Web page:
When It Comes To AI In Elections, We’re Unprepared For What’s Coming

“I don't think we've acted quick enough,” Rep. Yvette Clarke, who has sponsored legislation on the topic, told TPM.
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Rep. Yvette Clarke (D-NY) is one of the handful of Democrats who has been trying to get ahead of the possible threats — some that may seriously disrupt the country’s elections and threaten democracy — posed by ever-more-rapidly evolving AI technology. 

Earlier this month, the New York Democrat introduced the The REAL Political Ads Act, legislation that would expand the current disclosure requirements, mandating that AI-generated content be identified in political ads. 

The bill is one of a few efforts to regulate AI that lawmakers have introduced in recent months, but Clarke’s bill and its companion in the Senate have not yet attracted the Republican support they’d need to pass — or even substantial support from the sponsors’ fellow Democrats. 

AI, meanwhile, is advancing at a ferocious speed, and experts warn that lawmakers are not treating this issue with the seriousness they should given the role the unprecedented technology could play as soon as the 2024 election. 

As with all aspects of society that may be impacted by AI, the precise role it may play in elections is hard to game out. Clarke’s legislation focuses in particular on her concerns about AI-generated content supercharging the spread of misinformation around the upcoming elections. The need to create transparency for the American people about what is real and what is not is more urgent than ever, Clarke told TPM, in part because the technology is so cheap and easy for anyone to use. 

Experts TPM spoke with echoed that fear. 

“[AI] puts very powerful creation and dissemination tools in the hands of ordinary people,” Darrell M. West, senior fellow at the Center for Technology Innovation at Brookings Institution, told TPM. “And in a high stakes and highly polarized election, people are going to have incentives to do whatever it takes to win — including lying about the opposition, suppressing minority voter turnout, and using very extreme rhetoric in order to sway the electorate.”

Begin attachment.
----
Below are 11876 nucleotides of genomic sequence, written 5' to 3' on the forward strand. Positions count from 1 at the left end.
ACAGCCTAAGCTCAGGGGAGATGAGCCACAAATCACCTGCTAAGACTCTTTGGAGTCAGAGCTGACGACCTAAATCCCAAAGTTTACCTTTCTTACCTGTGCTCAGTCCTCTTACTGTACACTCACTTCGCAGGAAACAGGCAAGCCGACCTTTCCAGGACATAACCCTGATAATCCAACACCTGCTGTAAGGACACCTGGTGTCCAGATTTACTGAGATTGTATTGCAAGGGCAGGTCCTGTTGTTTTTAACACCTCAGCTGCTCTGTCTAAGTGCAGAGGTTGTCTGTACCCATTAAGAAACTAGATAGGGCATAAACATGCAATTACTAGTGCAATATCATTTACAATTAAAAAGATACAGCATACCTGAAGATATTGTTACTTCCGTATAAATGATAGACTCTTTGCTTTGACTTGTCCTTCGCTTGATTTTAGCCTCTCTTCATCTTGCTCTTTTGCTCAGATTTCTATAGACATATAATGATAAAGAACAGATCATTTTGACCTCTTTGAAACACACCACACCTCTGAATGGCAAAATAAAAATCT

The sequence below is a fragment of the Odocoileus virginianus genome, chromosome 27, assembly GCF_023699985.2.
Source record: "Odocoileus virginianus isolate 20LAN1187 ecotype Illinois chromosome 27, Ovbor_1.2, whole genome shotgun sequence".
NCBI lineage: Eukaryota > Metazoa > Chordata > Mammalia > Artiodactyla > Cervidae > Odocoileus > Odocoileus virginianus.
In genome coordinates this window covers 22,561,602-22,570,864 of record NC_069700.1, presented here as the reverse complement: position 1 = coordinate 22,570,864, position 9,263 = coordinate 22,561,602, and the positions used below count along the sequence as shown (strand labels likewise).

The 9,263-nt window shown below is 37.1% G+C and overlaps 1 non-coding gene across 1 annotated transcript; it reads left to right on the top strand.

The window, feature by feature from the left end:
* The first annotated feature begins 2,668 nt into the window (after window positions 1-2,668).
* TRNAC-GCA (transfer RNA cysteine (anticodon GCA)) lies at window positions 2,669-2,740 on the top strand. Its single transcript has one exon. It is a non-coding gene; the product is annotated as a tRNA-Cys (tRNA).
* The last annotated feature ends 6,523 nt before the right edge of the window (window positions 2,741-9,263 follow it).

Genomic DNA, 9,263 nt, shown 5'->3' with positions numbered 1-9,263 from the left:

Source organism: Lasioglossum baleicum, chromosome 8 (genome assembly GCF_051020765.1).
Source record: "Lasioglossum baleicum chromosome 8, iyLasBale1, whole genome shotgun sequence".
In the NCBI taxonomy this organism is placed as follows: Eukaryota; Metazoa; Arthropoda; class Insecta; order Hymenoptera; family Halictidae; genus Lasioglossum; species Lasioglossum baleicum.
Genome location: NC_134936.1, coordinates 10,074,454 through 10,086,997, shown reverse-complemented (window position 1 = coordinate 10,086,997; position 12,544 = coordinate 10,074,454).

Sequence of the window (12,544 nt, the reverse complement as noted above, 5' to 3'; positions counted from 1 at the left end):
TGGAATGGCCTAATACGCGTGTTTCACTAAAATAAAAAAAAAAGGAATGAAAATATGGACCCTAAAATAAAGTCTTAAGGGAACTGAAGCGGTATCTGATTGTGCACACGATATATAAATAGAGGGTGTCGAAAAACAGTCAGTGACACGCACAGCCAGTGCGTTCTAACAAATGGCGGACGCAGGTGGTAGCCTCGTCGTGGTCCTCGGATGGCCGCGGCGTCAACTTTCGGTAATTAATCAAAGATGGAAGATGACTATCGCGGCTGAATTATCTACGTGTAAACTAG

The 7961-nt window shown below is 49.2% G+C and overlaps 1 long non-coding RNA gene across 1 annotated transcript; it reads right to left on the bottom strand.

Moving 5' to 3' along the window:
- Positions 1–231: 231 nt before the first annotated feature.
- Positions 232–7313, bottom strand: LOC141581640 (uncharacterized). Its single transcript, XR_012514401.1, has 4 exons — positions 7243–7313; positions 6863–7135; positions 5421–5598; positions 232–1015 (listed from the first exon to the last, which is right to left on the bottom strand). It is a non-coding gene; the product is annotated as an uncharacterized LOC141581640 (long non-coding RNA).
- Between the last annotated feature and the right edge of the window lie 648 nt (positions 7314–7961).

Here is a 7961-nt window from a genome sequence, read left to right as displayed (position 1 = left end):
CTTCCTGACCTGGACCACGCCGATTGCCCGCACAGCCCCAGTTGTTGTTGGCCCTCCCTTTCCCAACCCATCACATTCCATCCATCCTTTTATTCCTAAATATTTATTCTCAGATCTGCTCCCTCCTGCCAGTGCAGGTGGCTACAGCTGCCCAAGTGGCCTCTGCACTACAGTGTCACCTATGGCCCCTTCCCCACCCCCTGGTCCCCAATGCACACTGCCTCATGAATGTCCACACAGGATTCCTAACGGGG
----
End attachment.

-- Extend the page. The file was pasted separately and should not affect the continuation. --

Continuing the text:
“This is not really a partisan issue,” West added. “People on every side of the political spectrum should worry that this stuff might be used against them.”

Some Republicans have expressed concern about the technology, but have not yet signed on to legislation.

Clarke said she is happy to see that the interest to implement guardrails is there, but she is worried that it might be too little too late.

“Experts have been warning members of Congress about this and we’ve seen the rapid adoption of the use of the technology,” Clarke said. But still the congresswoman told TPM, “I don’t think we’ve acted quick enough.”

“We want to get stakeholders on board. We want to make sure that the industry is to a certain extent cooperative, if not, neutral, in all of this so we’re not fighting an uphill battle with respect to erecting these guardrails and protective measures. But when you keep seeing signs of the usage of deceptive video and how rapidly it can be circulated online that should make everyone uneasy and willing to do the work to erect guardrails,” she added.

Congress has historically been slow — sometimes comically so — to conduct effective oversight of technology-related issues, often reacting to problems rather than proactively addressing them through legislation. That has been especially true when it comes to the role of technology in elections — including, recently, social media. 

“They’re like the drunk looking for the keys,” Oren Etzioni, the founding CEO of the Allen Institute for AI told TPM. “They are ignoring the clear and present danger.”

“Nothing matters until there is passed legislation,” Imran Ahmed, CEO of the Center for Countering Digital Hate, said.

“We’ve had unbelievable amounts of talk on social media — some incredibly insightful, some incredibly dumb — and yet nothing has happened. We do not need endless discourse on the potential harms of AI, especially given that the people who are producing it are themselves saying we want regulation to avoid a race to the bottom, which is exactly what happened with social media,” he added. “Congress’s failure to deal with social media should not be an excuse for why they failed to do so on AI. It should be a warning against what happens if they fail to do so on AI.”

There are some other bills besides Clarke’s that have been introduced on Capitol Hill but experts like Ahmed say, “there are too many piecemeal hypothecated solutions.”

“What we need is a comprehensive framework,” Ahmed told TPM. “It is just the U.S. that remains a laggard in protecting their public safety and protecting the long term sustainability of the industry. Because they seem too scared to touch technology, in case they break it.”

Without comprehensive legislation on AI — addressing the issues and threats experts have been sounding the alarm on — Ahmed says, “Congress remains stupefied in the face of technological advancement, and incapable of serving the American public’s needs.”

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